CFP: Chapters for "Eco-anxiety, Eco-depression, and Planetary Hope"

Submission deadline: April 10, 2020

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Chapter proposals are invited for an edited book called Coronavirus, Climate Crisis, and Eco-anxiety: Psychology of Pandemics, Global Heating, and Planetary Hope. Chapter proposals should explore the psychological dimensions of the threats to human health and survival posed by pandemics such as the coronavirus, as well as by the accelerating global climate emergency. Chapters might address questions like

  • “How can individuals continue to work together at a time when prudent policies of social distancing may lead to a sense of isolation and loss of community?”
  • How can psychotherapists develop new approaches to counseling, such as telehealth videoconferencing when face-to-face sessions aren’t advised, or through explorations that help clients work with their anxieties in the face of an unknown future?”
  • “How can self-quarantine create an opportunity for increased engagement with the natural world?

Interested authors should send a 300-word abstract, 200-word biography, and sample of a previously published chapter or article to Douglas Vakoch, PhD, at dvakoch@ciis.edu by April 10, 2020. Authors will be informed about whether their proposals have been accepted by April 15, 2020, and final chapters are due June 15, 2020. The book targets an academic and professional audience, and all chapters should include scholarly references. Chapters that draw on the author’s direct experiences as a therapist, researcher, or educator are especially welcome. Preference will be given to authors who have completed their doctorates. Only previously unpublished works will be considered. The book will appear in the series Environment and Society.

Confirmed contributions include:

  • “Self-quarantining to Deepen Encounter with the Natural World,” Ashley L. Whitaker, PhD, Department of Business and Public Administration, University of Alaska Southeast
  • “It’s About Time: Mother Earth Joins the Time’s Up and #MeToo Movements,” Merritt Juliano, JD, LCSW, Co-President, Climate Psychology Alliance North America
  • Green Stuff: Towards a Phenomenology of Eco-anxiety,” Eva-Maria Simms, PhD, Adrian van Kaam Professor of Psychology, Duquesne University
  • “Youth Activism, Climate Change, and Eco-Anxiety,” Caroline Hickman, Department of Social & Policy Sciences, University of Bath
  • “Hope and Rejection: Moving from Hope, Anxiety, and Depression to Openness and Engagement,” John V. Davis, PhD, Professor and Director of Transpersonal Psychology and Ecopsychology (retired), Naropa University"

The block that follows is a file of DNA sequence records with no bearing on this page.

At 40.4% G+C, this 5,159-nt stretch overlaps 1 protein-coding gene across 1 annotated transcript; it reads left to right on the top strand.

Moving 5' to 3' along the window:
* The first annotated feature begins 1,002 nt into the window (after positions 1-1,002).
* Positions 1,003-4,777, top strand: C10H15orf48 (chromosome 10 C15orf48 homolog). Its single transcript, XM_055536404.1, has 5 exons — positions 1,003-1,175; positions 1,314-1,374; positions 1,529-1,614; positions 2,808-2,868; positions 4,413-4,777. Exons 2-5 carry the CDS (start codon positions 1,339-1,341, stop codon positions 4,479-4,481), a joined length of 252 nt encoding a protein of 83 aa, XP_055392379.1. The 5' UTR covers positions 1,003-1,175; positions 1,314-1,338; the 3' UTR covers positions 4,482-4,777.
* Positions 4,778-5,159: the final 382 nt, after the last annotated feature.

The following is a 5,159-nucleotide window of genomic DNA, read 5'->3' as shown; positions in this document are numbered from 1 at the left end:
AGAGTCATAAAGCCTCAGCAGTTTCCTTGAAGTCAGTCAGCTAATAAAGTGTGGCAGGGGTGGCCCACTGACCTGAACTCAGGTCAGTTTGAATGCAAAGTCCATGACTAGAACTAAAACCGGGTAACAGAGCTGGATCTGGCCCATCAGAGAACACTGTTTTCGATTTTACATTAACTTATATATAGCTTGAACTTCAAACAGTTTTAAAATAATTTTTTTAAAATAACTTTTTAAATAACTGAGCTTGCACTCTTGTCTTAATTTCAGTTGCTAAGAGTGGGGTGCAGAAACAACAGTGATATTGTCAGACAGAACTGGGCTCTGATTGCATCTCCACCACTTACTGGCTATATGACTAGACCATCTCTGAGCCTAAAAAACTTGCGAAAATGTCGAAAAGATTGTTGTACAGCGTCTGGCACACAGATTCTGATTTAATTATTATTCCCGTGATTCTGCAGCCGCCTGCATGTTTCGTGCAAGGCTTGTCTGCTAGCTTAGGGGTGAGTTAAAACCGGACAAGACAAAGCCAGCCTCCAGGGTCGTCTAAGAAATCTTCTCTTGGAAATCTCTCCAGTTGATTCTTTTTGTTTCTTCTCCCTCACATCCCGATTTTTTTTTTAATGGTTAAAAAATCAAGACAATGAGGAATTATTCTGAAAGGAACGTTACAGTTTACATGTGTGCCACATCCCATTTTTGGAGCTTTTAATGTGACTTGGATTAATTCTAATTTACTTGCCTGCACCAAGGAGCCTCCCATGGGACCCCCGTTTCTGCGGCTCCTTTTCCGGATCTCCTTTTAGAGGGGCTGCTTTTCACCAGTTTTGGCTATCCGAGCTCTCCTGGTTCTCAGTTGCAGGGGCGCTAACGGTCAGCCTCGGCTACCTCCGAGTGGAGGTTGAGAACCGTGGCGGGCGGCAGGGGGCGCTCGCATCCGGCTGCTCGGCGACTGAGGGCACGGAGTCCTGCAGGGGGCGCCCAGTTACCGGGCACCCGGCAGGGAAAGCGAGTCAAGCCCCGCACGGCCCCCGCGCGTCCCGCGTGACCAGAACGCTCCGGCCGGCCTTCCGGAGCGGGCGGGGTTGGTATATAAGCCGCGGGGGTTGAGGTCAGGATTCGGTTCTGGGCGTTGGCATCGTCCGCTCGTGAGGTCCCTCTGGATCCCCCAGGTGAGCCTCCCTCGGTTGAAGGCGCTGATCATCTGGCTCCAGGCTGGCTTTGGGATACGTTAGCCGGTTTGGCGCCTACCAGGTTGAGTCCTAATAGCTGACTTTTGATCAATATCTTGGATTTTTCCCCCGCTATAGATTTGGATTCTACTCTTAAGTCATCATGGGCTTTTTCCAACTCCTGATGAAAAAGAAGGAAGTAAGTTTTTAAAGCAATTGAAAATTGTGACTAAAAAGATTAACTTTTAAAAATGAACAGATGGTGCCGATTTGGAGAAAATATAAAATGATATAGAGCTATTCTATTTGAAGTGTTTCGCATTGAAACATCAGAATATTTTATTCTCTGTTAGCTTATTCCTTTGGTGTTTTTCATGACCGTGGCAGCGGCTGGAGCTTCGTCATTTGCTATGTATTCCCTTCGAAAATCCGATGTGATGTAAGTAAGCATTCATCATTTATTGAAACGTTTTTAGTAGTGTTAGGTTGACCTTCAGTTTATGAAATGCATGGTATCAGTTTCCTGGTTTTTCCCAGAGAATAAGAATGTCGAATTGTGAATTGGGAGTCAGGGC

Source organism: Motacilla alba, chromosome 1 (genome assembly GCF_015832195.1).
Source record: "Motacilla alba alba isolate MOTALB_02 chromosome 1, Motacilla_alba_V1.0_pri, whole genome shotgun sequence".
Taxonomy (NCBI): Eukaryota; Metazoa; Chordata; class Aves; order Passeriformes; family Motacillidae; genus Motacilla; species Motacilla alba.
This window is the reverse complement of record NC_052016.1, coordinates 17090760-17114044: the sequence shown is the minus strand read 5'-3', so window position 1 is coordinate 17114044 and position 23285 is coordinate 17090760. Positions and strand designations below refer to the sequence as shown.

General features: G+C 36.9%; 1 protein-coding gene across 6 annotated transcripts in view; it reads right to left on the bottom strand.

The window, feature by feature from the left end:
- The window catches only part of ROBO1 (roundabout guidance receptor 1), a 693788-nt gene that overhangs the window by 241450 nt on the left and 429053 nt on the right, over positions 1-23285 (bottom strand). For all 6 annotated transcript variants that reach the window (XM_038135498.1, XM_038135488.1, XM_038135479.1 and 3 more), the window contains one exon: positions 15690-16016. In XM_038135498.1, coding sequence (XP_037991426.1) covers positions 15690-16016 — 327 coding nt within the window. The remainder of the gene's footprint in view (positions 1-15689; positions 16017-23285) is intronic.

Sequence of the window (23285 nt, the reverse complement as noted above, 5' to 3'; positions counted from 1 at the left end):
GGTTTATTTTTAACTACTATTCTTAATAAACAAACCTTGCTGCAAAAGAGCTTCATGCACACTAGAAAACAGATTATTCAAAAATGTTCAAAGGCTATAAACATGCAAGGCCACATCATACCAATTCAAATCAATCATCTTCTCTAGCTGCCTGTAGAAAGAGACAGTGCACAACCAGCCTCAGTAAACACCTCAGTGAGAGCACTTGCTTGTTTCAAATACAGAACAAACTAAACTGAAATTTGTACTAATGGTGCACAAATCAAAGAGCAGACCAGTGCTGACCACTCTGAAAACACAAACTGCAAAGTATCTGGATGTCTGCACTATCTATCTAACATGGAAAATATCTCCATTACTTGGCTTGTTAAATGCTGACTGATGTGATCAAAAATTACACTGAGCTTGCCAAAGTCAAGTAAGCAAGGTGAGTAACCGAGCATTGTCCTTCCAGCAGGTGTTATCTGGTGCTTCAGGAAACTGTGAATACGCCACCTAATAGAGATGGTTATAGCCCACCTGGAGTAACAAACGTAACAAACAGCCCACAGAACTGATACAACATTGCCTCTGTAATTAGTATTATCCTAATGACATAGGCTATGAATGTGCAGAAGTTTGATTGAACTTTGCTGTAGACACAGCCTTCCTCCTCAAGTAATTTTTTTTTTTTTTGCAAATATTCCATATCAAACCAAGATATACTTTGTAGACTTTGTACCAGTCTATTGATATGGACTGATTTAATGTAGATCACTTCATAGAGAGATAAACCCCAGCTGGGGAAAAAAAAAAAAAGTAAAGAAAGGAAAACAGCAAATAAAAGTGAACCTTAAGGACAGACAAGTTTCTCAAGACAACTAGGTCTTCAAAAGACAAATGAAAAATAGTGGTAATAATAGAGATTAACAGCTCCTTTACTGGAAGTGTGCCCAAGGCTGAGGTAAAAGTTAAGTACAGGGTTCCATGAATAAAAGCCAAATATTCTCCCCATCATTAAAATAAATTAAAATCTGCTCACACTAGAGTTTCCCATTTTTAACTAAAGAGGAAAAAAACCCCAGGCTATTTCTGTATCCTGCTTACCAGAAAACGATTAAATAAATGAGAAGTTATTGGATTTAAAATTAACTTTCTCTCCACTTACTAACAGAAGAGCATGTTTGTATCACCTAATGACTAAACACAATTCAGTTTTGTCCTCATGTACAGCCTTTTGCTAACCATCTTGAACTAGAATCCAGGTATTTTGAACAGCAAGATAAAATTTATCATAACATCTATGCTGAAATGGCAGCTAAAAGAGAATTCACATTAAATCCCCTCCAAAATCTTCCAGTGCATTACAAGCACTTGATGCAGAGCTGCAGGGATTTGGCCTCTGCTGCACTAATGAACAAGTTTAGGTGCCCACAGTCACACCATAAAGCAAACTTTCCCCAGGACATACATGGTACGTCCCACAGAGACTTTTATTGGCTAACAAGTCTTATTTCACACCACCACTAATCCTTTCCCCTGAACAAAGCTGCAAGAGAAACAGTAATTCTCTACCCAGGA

• “Cultivating Belonging: Healing Dissociation and Defensive Anxiety,” Jan Edl Stein, MFT, Director, Holos Institute
  • “From Eco-Anxiety to Ecoresilience: Toward a Psychology of Care,” Craig Chalquist, PhD, Professor of East-West Psychology, California Institute of Integral Studies, and Linda Buzzell, MA, LMFT, Adjunct Faculty, Pacifica Graduate Institute
  • “Atmospheres of Anxiety: Doing Nothing in Ecological Emergency,” Sam Mickey, PhD, Adjunct Professor of Theology and Religious Studies, University of San Francisco

Though this book focuses on the psychological dimensions of our response to pandemics and global heating, proposals for introductory chapters that provide broader scientific and cultural context for these threats are also invited. To cover the global scope of these threats, we seek contributions from around the world.

The editor of Coronavirus, Climate Crisis, and Eco-Anxiety, Douglas Vakoch, PhD, is Professor Emeritus of Clinical Psychology at the California Institute of Integral Studies, as well as Director of Green Psychotherapy, PC, a private practice that helps clients coping with anxieties about the climate catastrophe and the coronavirus. He also serves as general editor of Lexington Books' Ecocritical Theory and Practice Series. Vakoch's other edited books include Ecofeminism and Rhetoric: Critical Perspectives on Sex, Technology, and Discourse (2011),Psychology of Space Exploration: Contemporary Research in Historical Perspective (2011), Feminist Ecocriticism: Environment, Women, and Literature (2012), Ecopsychology, Phenomenology, and the Environment: The Experience of Nature (2014), Ecofeminism in Dialogue (2017), Women and Nature?: Beyond Dualism in Gender, Body, and Environment (2017), Literature and Ecofeminism: Intersectional and International Voices (2018), and Transecology: Transgender Perspectives on Environment and Nature(2020).

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#psychotherapy, #psychology, #psychiatry, #philosophy of psychology, #philosophy of science, #medicine, #ecopsychology, #eco-anxiety, #anxiety, #eco-depression, #depression, #hope, #hopelessness, #sustainability, #ecology, #ecological, #environment, #environmental, #climate change, #global warming